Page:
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  • 1. LR(0) Conjunctive Grammars and Deterministic SynchronizedAlternating Pushdown AutomataTamar Aizikowitz and Michael KaminskiTechnion – Israel Institute of Technology
    June 17
    CSR 2011, St. Petersburg, Russia
  • 2. Context-Free Languages
    Combine expressiveness with polynomial parsing, which is appealing for practical applications.
    One of the most widely used language class in Computer Science.
    At the theoretical basis of Programming Languages, Computational Linguistics, Formal Verification, Computational Biology, and more.
  • 3. Extended Models
    Goal: Models of computation that generate a slightly stronger language class without sacrificing polynomial parsing.
    Why? Such models seem to have great potential for practical applications.
    In fact, several fields (e.g.,Computational Linguistics) have already voiced their need for a stronger language class.
  • 4. Conjunctive Grammars
    • Conjunctive Grammars (CG) [Okhotin, 2001] are an extension of context-free grammars.
    Add explicit intersection rules
    S (A & B)⋯ (w & w) w
    Semantics:L(A & B) = L(A) ⋂ L(B)
    Since context-free languages are not closed under intersection, CG is a wider class of languages
    Retain polynomial parsing and therefore can be useful for practical applications
  • 5. Synchronized Alternating PDA
    Synchronized Alternating Pushdown Automata (SAPDA) [Aizikowitz & Kaminski, 2008] extend PDA.
    Stack modeled as tree in which all braches must accept.
    A limited form of synchronization createslocalized parallel computations.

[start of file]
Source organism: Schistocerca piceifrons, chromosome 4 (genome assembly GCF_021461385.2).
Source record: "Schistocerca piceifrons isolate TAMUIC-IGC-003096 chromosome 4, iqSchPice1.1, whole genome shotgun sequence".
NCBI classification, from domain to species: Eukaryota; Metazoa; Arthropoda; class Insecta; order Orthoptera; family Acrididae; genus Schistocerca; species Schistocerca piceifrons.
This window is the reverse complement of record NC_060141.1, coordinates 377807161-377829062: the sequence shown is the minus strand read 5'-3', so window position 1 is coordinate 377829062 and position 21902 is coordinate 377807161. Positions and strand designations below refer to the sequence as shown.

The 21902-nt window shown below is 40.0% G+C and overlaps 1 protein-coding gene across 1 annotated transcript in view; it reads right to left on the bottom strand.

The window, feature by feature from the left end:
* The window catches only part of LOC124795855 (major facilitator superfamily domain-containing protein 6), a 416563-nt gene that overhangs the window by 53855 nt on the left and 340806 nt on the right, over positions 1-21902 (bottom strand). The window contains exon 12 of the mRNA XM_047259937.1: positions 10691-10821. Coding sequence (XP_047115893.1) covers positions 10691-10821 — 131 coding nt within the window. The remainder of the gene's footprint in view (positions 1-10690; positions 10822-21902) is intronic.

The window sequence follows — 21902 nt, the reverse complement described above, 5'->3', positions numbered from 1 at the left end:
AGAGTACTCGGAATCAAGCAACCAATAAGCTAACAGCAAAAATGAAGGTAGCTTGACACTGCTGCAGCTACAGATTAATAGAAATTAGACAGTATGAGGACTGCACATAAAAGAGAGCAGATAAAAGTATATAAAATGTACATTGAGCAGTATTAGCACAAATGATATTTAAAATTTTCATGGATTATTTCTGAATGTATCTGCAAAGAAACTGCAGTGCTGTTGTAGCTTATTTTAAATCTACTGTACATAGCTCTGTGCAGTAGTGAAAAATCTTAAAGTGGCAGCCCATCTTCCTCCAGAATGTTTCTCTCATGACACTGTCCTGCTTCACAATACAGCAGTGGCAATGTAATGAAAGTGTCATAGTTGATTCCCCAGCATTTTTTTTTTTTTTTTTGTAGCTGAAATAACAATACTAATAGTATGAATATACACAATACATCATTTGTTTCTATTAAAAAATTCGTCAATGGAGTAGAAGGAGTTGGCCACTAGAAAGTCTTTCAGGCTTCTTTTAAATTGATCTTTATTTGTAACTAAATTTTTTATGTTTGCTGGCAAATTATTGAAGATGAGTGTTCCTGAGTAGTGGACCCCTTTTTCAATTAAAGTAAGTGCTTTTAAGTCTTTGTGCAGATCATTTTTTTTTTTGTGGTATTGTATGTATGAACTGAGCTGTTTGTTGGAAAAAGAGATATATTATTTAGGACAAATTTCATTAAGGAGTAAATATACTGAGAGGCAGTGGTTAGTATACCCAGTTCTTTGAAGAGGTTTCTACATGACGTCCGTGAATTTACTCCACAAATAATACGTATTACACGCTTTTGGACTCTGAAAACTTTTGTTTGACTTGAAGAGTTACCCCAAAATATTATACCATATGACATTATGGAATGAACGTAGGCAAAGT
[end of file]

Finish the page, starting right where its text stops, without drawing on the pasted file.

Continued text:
Firstautomaton counterpart shown for Conjunctive Grammars.
  • 6. Outline
    Model Definitions
    Equivalence Results
    Linear-time LR(0) Parsing
    Summary
  • 7. Conjunctive Grammars
    Synchronized Alternating Pushdown Automata
    Model Definitions
  • 8. Conjunctive Grammars
    A CG is a quadruple: G=(V , Σ , P , S )
    Rules:A -> (α1&⋯&αn), where A∊V,αi∊(V⋃Σ)*
    Examples: A-> (aAB & Bc & aD) ; A->abC
    Derivation steps:
    s1As2s1(α1&⋯&αn)s2,where A->(α1&⋯&αn)∊P
    s1(w&⋯&w)s2s1 w s2, where w∊ Σ*
    non-terminals terminals derivation rules start symbol
    The case of all n=1 isan ordinary CFG
  • 9. Grammar Language
    Language:L(G) = {w∊Σ*| S*w}, i.e., L(G) consists of all terminal words w derivable from the start symbol S.
    Note: ( , ) , and & are not terminal symbols. Therefore, all conjunctions must be collapsed in order to derive a terminal word.
    Semantics:(A & B) *w if and only if A *wand B *w. Therefore, L(A & B) = L(A) ⋂ L(B).
  • 10. Example: Multiple Agreement
    Example: a CG for the multiple-agreement language {anbncn | n∊ℕ}:
    C->Cc | D ; D->aDb | ε:L(C) = {anbncm | n,m∊ℕ}
    A->aA | E ; E->bEc | ε:L(A) = {ambncn | n,m∊ℕ}
    S-> (C & A) :L(S ) = L(C) ⋂ L(A)
    S (C&A)  (Cc&A)  (Dc&A)  (aDbc&A) 
     (abc&A) ⋯ (abc&abc) abc
  • 11. Synchronized Alternating Pushdown Automata (SAPDA)
    An extension of classical PDA.
    Transitions are made to conjunctions of ( state , stack-word ) pairs, e.g.,
    δ(q , σ, X) = { (p1 , XX)∧(p2 ,Y) , (p3 , Z) }
    Note:if all conjunctions are of one pair only, the automaton is an “ordinary” PDA.
    non-deterministic model, i.e., many possible transitions
  • 12. SAPDA Stack Tree
    The stack of an SAPDA is a tree.A transition to n pairs splits the current branch into n branches.
    Branches are processed independently.
    Empty sibling branches can be collapsed if they are synchronized, i.e., are in the same state and have read the same portion of the input.